The Olympic Games takes centre stage in the golf world this week and our man fancies the home hero, Hideki Matsuyama, to strike gold. Read Steve's preview ahead of Thursday's start here...
"Matsuyama has a fabulous record in his homeland with eight victories from 46 starts (17.5% strike-rate) and he’ll know the course better than anyone else in the field."
Golf returned to the Olympics in Rio five years ago, after a break of a 112 years, when England's Justin Rose edged out Sweden's Henrik Stenson, with America's Matt Kuchar picking up the bronze medal.
None of the three medallists from Rio are in attendance this time around and of the 60 golfers in the line-up, representing 35 different nations, only nine are appearing in the Games for a second time, with the most recognisable of the event being America's Patrick Reed - a last minute replacement for Bryson DeChambeau.
The 2020 US Open winner, DeChambeau, along with the 2021 US Open winner, Spain's Jon Rahm, have both been forced to withdraw due to a positive COVID test.
Format and Qualification Criteria
The tournament is a traditional 72-hole stroke play event played out over four days between Thursday 29 July and Sunday 1 August. If there is a tie for any of the three medal positions after the 72 holes have been played, there'll be a three-hole play-off to determine the result. If there is still a tie after the three-hole playoff, it will go to sudden death.
Qualification was based on the world rankings as of 21 June 2021. The top 15 players qualified, with a limit of four golfers per country, that could qualify this way. The remaining spots went to the highest-ranked players from countries that did not already have two golfers qualified. The IGF guaranteed that at least one golfer from the host nation and each geographical region (Africa, the Americas, Asia, Europe, and Oceania) would qualify.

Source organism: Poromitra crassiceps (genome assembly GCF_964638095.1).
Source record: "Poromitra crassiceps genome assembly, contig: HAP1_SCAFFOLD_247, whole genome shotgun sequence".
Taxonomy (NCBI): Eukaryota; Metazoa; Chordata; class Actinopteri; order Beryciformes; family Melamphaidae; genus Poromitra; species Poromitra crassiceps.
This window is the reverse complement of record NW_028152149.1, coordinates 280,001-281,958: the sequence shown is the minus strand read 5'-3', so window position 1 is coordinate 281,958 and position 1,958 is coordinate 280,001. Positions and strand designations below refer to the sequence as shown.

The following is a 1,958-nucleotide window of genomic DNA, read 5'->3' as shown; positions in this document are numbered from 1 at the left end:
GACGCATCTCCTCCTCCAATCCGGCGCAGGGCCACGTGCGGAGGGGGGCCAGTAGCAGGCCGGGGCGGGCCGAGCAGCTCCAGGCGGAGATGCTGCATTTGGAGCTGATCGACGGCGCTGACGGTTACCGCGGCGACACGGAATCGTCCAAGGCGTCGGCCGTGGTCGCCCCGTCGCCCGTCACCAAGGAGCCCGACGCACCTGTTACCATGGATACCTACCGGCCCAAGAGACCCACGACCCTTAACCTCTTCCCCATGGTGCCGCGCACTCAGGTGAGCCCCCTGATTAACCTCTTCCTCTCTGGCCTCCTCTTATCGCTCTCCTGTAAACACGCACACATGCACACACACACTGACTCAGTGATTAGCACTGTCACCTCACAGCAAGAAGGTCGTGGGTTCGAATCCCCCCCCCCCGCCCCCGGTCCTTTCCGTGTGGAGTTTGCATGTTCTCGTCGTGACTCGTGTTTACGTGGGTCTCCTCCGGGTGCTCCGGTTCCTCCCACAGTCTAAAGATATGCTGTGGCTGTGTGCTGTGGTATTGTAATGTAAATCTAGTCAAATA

A number of players that could have played have decided against it so the field isn't as strong as it could have been.
East Course, Kasumigaseki Country Club, Kawagoe, Saitama, Japan
Par 71, 7,447 yards
The Kasumigaseki Country Club, which has two courses, the East and the West, dates back all the way back to the 1920s.
It's held a number of prestigious events previously - most recently the Japan Open in 2006, won by Australia's Paul Sheehan, and the 2010 Asia-Pacific Amateur Championship, won by this year's US Masters winner, Hideki Matsuyama. On both those occasions, the West Course was used, but this week's venue is the East Course.
The classical, tree-lined East Course was redesigned by Tom Fazio and his son Logan in October 2016. It's a par 71 with four par threes and three par fives, located approximately 25 miles northwest of Tokyo.
Following the recent renovation, the East Course can now stretch to a lengthy 7,447 yards with generous Zoysia grass fairways and large bentgrass greens that are described on the course's website as having "dynamic level changes surrounded by large and deep bunkers".
Tom Fazio describes the front-nine here.
And the back-nine here.
The Olympics can be viewed on the BBC, Eurosport and the Discovery Channel.
What Will it Take to Win The Gold Medal?